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  1. Ruth Abbey (1999). Back to the Future: Marriage as Friendship in the Thought of Mary Wollstonecraft. Hypatia 14 (3):78-95.
    : If liberal theory is to move forward, it must take the political nature of family relations seriously. The beginnings of such a liberalism appear in Mary Wollstonecraft's work. Wollstonecraft's depiction of the family as a fundamentally political institution extends liberal values into the private sphere by promoting the ideal of marriage as friendship. However, while her model of marriage diminishes arbitrary power in family relations, she seems unable to incorporate enduring sexual relations between married partners.
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  2. Ruth Abbey (1999). Back to the Future: Marriage as Friendship in the Thought of Mary Wollstonecraft. Hypatia 14 (3):78-95.
  3. Melitta Adamson (2011). Hildegard von Bingen Physica: Liber Subtilitatum Diversarum Naturarum Creaturarum. [REVIEW] The Medieval Review 6.
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  4. Kathryn Pyne Addelson (1994). Feminist Philosophy and the Women's Movement. Hypatia 9 (3):216 - 224.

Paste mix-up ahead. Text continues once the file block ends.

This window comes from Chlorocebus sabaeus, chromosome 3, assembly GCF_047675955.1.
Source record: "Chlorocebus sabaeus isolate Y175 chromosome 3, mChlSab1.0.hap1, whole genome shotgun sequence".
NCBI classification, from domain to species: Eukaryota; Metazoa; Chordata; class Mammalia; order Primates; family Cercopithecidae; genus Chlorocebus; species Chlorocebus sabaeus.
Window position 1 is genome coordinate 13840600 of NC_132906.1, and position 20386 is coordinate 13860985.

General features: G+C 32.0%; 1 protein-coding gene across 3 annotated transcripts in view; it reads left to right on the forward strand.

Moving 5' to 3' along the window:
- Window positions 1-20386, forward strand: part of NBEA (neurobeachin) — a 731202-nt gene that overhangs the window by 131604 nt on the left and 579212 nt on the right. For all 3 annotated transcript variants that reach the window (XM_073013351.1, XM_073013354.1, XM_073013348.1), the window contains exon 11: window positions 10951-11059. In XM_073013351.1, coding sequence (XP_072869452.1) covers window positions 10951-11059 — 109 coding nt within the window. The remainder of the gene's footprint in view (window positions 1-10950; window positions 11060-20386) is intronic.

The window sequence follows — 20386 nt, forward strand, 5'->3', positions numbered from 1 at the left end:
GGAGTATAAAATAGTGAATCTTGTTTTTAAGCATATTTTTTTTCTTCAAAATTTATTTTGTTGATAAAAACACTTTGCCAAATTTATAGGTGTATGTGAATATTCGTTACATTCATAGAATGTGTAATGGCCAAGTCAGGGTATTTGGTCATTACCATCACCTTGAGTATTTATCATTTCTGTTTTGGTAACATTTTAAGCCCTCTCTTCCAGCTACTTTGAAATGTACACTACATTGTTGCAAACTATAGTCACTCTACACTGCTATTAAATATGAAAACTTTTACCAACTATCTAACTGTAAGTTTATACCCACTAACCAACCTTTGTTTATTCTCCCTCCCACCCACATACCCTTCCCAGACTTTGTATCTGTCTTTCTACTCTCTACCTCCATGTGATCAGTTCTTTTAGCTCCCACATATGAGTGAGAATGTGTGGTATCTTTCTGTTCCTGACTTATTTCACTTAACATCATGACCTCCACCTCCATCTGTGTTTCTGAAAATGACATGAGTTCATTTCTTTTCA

Feminist philosophy is now an established subdiscipline, but it began as an effort to transform the profession. Academics and activists worked together to make the new courses, and feminist theory was tested in the streets. As time passed, the "second wave" receded, but core elements of feminist theory were preserved in the academy. How can feminist philosophers today continue the early efforts of changing profession and the society, hand in hand with women outside the academy.
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  5. Azizah Al-Hibri (2013). Remembering Hypatia's Birth: It Took a Village. Hypatia 28 (2):399-403.
  6. Sandra Bartky (1989). Philosophy and More Practical Pursuits: Philosophers and the Women's Movement. International Journal of Applied Philosophy 4 (3):57-60.
  7. Nancy Bauer (2001). Simone de Beauvoir, Philosophy, and Feminism. Columbia University Press.
    " Nancy Bauer begins her book by asking: "Then what kind of a problem does being a woman pose?
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  8. Simone De Beauvoir, Margaret A. Simons & Jane Marie Todd (1989). Two Interviews with Simone de Beauvoir. Hypatia 3 (3):11 - 27.
    In these interviews from 1982 and 1985, I ask Beauvoir about her philosophical differences with Jean-Paul Sartre on the issues of voluntarism vs social conditioning and embodiment, individualism vs reciprocity, and ontology vs ethics. We also discuss her influence on Sartre's work, the problems with the current English translation of The Second Sex, her analyses of motherhood and feminist concepts of woman-identity, and her own experience of sexism.
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  9. S. Benhabib (1995). The Pariah and Her Shadow-Arendt, Hannah Biography of Varnhagen, Rahel. Political Theory 23 (1):5-24.